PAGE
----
Most doctor’s offices are still open — and in fact never closed — during the coronavirus pandemic. But some people have been avoiding seeing the doctor for fear of catching COVID-19. If you have a health condition that needs medical attention, however, that strategy can backfire. Left untreated, some conditions, including certain skin conditions, can
If you have a mole, skin growth, skin lesion or dark spot that begins to itch, don’t panic — but do pay attention. Most moles are harmless, and itching could be the result of irritation from clothing, or even a new detergent. But any itchy mole, growth or wound could also be a symptom of
Ask most young women if appearing tanned is important to looking and feeling their best, and the answer will often be yes. Simply put, many still perceive a tanned face as a sign of health and attractiveness. It’s a long-standing, common perception that still motivates millions to hit the beach and/or tanning salon, searching for
When a new mole appears, a brief panic sets through your mind as you consider the possibility of it being cancerous. Moles are tiny growths on the skin that develop when pigment cells, known as melanocytes cluster together, rather than being distributed across the skin. As years pass, moles can change, or even disappear. However,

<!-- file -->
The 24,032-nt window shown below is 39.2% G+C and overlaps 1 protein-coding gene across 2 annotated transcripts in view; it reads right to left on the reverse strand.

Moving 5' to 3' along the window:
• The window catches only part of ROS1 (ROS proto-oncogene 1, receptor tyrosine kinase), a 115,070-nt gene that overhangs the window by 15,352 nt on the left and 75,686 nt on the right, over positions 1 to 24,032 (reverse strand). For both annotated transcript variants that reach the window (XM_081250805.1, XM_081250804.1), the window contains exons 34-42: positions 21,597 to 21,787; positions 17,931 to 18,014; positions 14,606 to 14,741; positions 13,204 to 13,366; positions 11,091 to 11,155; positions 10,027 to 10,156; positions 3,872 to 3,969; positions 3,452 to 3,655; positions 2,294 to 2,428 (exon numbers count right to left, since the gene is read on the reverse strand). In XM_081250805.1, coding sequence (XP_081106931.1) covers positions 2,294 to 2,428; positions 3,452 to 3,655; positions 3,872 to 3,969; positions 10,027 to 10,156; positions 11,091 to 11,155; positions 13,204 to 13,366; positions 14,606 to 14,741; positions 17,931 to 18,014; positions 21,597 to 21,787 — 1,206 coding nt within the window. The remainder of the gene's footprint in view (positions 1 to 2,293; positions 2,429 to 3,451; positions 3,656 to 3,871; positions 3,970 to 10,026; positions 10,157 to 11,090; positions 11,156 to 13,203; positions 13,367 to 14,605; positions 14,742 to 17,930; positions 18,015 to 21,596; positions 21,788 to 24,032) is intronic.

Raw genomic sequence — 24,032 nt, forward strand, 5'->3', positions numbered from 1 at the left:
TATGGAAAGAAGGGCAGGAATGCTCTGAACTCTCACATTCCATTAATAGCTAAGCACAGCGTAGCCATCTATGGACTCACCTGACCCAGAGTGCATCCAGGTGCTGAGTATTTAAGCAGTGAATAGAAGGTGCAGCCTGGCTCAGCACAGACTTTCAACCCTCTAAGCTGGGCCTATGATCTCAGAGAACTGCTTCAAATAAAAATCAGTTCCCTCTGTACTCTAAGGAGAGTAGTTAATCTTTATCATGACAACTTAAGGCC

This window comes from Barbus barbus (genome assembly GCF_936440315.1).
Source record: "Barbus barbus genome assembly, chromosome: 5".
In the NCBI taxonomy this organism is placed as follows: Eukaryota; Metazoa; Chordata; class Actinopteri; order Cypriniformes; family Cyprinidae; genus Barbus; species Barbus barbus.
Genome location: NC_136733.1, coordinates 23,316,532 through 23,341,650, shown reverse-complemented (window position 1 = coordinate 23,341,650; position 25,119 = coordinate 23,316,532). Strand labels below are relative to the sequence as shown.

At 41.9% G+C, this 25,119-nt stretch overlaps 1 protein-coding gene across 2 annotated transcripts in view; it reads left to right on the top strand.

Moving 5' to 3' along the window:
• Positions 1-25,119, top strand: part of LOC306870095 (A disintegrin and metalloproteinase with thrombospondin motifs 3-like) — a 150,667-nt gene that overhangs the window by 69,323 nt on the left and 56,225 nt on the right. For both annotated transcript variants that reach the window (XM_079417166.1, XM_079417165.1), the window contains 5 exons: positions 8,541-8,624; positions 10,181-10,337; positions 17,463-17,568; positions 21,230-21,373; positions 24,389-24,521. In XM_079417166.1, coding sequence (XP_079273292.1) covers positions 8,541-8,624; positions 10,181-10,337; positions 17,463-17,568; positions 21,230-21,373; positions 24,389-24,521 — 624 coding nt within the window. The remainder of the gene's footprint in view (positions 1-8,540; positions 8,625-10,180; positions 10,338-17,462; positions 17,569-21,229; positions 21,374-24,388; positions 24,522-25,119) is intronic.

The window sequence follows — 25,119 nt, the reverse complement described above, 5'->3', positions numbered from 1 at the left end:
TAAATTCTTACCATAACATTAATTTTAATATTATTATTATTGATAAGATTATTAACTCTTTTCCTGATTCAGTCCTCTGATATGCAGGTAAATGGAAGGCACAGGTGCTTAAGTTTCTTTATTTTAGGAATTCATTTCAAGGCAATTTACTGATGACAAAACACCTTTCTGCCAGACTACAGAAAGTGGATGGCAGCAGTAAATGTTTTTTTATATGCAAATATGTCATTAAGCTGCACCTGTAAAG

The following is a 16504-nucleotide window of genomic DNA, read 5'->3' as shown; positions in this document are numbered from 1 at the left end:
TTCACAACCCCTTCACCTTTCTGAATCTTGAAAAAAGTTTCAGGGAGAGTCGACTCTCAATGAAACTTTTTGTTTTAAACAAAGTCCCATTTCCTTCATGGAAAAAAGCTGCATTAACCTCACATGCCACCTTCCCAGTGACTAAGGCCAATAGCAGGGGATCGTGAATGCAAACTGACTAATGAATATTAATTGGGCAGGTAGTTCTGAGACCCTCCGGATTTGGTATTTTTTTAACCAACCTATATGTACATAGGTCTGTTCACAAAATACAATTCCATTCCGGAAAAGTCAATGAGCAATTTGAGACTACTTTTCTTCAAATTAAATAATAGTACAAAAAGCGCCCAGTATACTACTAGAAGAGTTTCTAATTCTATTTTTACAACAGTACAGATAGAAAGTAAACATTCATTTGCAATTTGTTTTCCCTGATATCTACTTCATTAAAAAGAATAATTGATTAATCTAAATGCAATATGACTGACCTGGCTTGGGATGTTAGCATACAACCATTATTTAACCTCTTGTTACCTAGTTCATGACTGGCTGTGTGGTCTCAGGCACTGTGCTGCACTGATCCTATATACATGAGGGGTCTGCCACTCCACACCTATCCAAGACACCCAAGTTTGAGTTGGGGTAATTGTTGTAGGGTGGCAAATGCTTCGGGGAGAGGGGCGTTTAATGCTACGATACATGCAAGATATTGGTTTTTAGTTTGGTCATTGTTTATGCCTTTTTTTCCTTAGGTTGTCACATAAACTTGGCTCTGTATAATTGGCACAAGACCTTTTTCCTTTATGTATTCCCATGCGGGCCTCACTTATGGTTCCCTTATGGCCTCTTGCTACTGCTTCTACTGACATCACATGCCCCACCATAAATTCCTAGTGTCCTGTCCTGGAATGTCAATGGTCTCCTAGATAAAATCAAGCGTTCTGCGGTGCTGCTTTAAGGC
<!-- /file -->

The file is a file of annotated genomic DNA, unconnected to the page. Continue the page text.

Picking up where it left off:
Skin cancer is a prevalent problem in the United States, with an estimated one in five Americans developing the condition over the course of their lifetime. Typically caused by a combination of UV exposure, risk factors, and genetic predisposition, skin cancer is not only life-threatening, but can also result in a number of troubling side
With skin cancer now estimated to affect one in five people in the United States at some point in their lives, many people are now aware of the various risks associated with this condition and how to prevent it. However, even if you wear sunscreen and check your skin fairly regularly, you may still have
Do you have a mole you don’t like the look of? It’s best to have it removed by a licensed dermatologist, and here’s why.
Dermatologists stress how important it is to check your moles regularly, but do you know all the steps to give yourself a head-to-toe mole self-exam?
Skin Moles are common. Almost everyone has a few, and some people develop hundreds. And melanoma, the deadliest type of skin cancer, can develop in or near moles. Don’t get frightened—most skin moles are not melanoma. So how do you know when to see a dermatologist for your moles? It’s easy; just keep in mind your